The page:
The next contention of appellant is that the affidavit is bad for uncertainty, in that it does not give either the substance or the exact copy of the claim referred to.

Appellant concedes that the affidavit might describe the claim upon which the prosecution is based, either by setting out its substance or by setting out an exact copy. He insists, however, that by using the words, "of the tenor following," the affidavit undertakes to set out an exact copy of the claim. This is what the affidavit does, and the claim, as alleged, was given in evidence. The point made by appellant, that the quotation marks are necessary in the affidavit to inform him of where the claim ends, and that because they are omitted it is too uncertain, is not well taken. It is well settled that where the meaning is clear, a mere mistake in grammar, spelling or punctuation does not vitiate an indictment or affidavit. Gillett, Crim. Law (2d ed.) § 125; 22 Cyc. 292; State v. Hedge (1855), 6 Ind. 330; Ward v. State (1873), 50 Ala. 120; Fuller v. State (1897), 117 Ala. 200, 23 So. 73; Peacock v. State (1910), 174 Ind. 185, 91 N.E. 597; Commonwealth v. Wright (1848), 1 Cush. (Mass.) 46, 64, 65. The exact beginning and end of the claim as set out in the affidavit are clear, and appellant could not have been misled nor injured by the omission of the quotation marks.

It is well settled that minor defects in an affidavit, of such a nature that the accused has not been harmed by them, are not cause for reversal in this court. § 2063, subd. 10, Burns 1908, Acts 1905 p. 584, § 192; Billings v. State (1886), 107 Ind. 54, 57, 58, 57 Am. Rep. 77, 6 N.E. 914; Jay v. State (1879), 69 Ind. 158; Musgrave v. State (1893), 133 Ind. 297, 32 N.E. 885; Rivers v. State (1896), 144 Ind. 16, 42 N.E. 1021; Drake v. State (1896), 145 Ind. 210; Selby v. State (1904), 161 Ind. 667, 69 N.E. 463; Fisher v. State (1891), 2 Ind.App. 365, 28 N.E. 565; Agar v. State, (1911), ante, 234. It is evident that said objections made to the affidavit are not tenable.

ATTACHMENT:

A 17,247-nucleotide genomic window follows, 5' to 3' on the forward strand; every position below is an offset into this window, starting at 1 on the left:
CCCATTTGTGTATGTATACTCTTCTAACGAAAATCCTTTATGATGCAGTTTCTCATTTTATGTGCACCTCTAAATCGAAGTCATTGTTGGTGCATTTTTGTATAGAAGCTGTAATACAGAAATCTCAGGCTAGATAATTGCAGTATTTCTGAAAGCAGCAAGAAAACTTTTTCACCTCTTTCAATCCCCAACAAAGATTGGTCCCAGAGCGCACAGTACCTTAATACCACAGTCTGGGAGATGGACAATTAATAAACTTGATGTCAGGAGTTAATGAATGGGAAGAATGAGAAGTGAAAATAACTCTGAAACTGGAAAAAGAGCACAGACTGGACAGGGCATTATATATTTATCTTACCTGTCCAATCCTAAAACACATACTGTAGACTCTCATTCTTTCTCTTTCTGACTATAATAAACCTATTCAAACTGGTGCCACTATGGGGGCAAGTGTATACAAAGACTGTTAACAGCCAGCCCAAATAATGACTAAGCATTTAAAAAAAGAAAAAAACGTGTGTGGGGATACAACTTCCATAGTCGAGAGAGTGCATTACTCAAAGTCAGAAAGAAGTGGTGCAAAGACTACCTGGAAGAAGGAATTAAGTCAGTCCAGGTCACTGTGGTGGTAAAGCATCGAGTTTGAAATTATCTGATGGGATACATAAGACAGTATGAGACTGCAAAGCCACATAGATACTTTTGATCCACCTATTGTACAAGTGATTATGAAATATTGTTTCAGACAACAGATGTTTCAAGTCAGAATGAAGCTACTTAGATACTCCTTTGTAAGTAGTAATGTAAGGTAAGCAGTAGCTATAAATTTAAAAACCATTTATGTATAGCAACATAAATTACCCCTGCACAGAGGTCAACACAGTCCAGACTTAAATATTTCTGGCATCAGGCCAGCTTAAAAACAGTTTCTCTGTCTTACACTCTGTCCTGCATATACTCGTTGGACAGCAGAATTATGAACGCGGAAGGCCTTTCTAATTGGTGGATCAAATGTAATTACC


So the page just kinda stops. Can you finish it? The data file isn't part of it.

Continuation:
Appellant contends that the court erred in admitting in evidence a claim verified by the "Winamac Bridge Company, by C. L. B." The claim is identical with that set out in the affidavit, and the evidence shows, without conflict, that the claim introduced was made out and sworn to by appellant, and by him mailed to the auditor of Jasper county. Agar v. State, supra. The fact that the proceedings were had against appellant under a wrong name cannot avail him, when he has pleaded not guilty, and entered upon the trial of the case without making objection thereto. § 2050 Burns 1908, Acts 1905 p. 584, § 179; Gillett, Crim. Law (2d ed.) §§ 127, 764; Uterburgh v. State (1846), 8 Blackf. 202; State v. Brunell (1872), 29 Wis. 435, 438, 439; Commonwealth v. Fredericks (1875), 119 Mass. 199, 204; Gabe v. State (1845), 6 Ark. 519, 523; Davids v. People (1901), 192 Ill. 176, 185, 61 N.E. 537; Washington v. State (1880), 68 Ala. 85. See, also, Agar v. State, supra.

The only other theory under which appellant can say that this is not the claim set out in the affidavit, is that the verification is a part of the claim, and that as the State has not set out the verification as a part of the claim it cannot be introduced in evidence.

In 1 Bouvier's Law Dict. (15th ed.) 320, a claim is defined as "the assertion of a liability to the party making it to do some service or pay a sum of money." A verification is defined by the same author as "the certificate that the writing is true." 2 Bouvier's Law Dict. (15th ed.) 781.

Black's Law Dict. (2d ed.) 205 says: "A claim is a right or title, actual or supposed, to a debt, privilege, or other thing in the possession of another." Verification is defined as a "confirmation of the correctness, truth, or authenticity of a pleading, account, or other paper, by an affidavit, oath, or deposition," Black's Law Dict. (2d ed.) 1203.

In 8 Words and Phrases 7296 it is said: "The term 'verified,' as applied to pleadings and statements of claims filed with municipal officers, has a settled meaning, and refers to an affidavit attached to such a statement of claim, as to the truth of the matters therein set forth."

In the case of Patterson v. City of Brooklyn (1896), 6 A.D. 127, 128, 40 N.Y.S. 581, the action related to a claim filed with the controller of the city of Brooklyn, which claim, under the law, was required to be verified. The court said: "The term 'verified,' as applied to pleadings and statements of this character, has a settled meaning in our statutory law, and it refers to an affidavit attached to the statement as to the truth of the matters therein set forth."

In the case of State v. Trook (1909), 172 Ind 558, 560, 88 N.E. 930, the word "v...

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    • United States
    • Indiana Supreme Court of Indiana